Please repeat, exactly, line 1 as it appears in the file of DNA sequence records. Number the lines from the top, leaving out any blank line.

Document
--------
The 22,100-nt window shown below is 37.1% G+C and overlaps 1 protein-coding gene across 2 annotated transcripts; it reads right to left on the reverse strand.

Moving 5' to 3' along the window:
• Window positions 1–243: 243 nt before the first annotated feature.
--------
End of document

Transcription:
The 22,100-nt window shown below is 37.1% G+C and overlaps 1 protein-coding gene across 2 annotated transcripts; it reads right to left on the reverse strand.